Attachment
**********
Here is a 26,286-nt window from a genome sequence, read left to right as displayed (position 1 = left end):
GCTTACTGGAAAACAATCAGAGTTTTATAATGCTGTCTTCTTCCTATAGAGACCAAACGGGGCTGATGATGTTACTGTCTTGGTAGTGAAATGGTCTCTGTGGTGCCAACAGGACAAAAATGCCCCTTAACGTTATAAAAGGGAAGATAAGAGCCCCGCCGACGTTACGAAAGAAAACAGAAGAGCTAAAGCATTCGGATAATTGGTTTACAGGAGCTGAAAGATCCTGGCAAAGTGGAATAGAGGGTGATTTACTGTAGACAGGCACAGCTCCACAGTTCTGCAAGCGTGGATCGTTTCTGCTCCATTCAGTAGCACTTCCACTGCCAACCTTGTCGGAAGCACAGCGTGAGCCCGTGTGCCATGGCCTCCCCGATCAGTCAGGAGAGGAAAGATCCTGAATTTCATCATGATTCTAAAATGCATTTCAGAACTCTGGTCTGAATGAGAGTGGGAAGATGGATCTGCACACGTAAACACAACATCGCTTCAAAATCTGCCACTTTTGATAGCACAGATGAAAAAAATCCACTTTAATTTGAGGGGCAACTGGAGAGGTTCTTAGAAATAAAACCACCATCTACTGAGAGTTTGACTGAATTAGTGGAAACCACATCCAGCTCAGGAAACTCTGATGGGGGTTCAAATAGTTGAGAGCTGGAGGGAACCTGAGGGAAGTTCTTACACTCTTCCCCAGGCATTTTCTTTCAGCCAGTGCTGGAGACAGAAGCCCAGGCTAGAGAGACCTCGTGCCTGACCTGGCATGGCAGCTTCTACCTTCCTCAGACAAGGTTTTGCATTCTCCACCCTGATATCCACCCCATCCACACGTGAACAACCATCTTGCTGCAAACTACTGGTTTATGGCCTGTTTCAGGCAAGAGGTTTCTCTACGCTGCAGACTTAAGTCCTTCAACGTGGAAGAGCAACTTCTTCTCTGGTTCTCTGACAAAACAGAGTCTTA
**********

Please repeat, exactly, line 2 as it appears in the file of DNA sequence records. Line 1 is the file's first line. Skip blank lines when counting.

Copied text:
GCTTACTGGAAAACAATCAGAGTTTTATAATGCTGTCTTCTTCCTATAGAGACCAAACGGGGCTGATGATGTTACTGTCTTGGTAGTGAAATGGTCTCTGTGGTGCCAACAGGACAAAAATGCCCCTTAACGTTATAAAAGGGAAGATAAGAGCCCCGCCGACGTTACGAAAGAAAACAGAAGAGCTAAAGCATTCGGATAATTGGTTTACAGGAGCTGAAAGATCCTGGCAAAGTGGAATAGAGGGTGATTTACTGTAGACAGGCACAGCTCCACAGTTCTGCAAGCGTGGATCGTTTCTGCTCCATTCAGTAGCACTTCCACTGCCAACCTTGTCGGAAGCACAGCGTGAGCCCGTGTGCCATGGCCTCCCCGATCAGTCAGGAGAGGAAAGATCCTGAATTTCATCATGATTCTAAAATGCATTTCAGAACTCTGGTCTGAATGAGAGTGGGAAGATGGATCTGCACACGTAAACACAACATCGCTTCAAAATCTGCCACTTTTGATAGCACAGATGAAAAAAATCCACTTTAATTTGAGGGGCAACTGGAGAGGTTCTTAGAAATAAAACCACCATCTACTGAGAGTTTGACTGAATTAGTGGAAACCACATCCAGCTCAGGAAACTCTGATGGGGGTTCAAATAGTTGAGAGCTGGAGGGAACCTGAGGGAAGTTCTTACACTCTTCCCCAGGCATTTTCTTTCAGCCAGTGCTGGAGACAGAAGCCCAGGCTAGAGAGACCTCGTGCCTGACCTGGCATGGCAGCTTCTACCTTCCTCAGACAAGGTTTTGCATTCTCCACCCTGATATCCACCCCATCCACACGTGAACAACCATCTTGCTGCAAACTACTGGTTTATGGCCTGTTTCAGGCAAGAGGTTTCTCTACGCTGCAGACTTAAGTCCTTCAACGTGGAAGAGCAACTTCTTCTCTGGTTCTCTGACAAAACAGAGTCTTA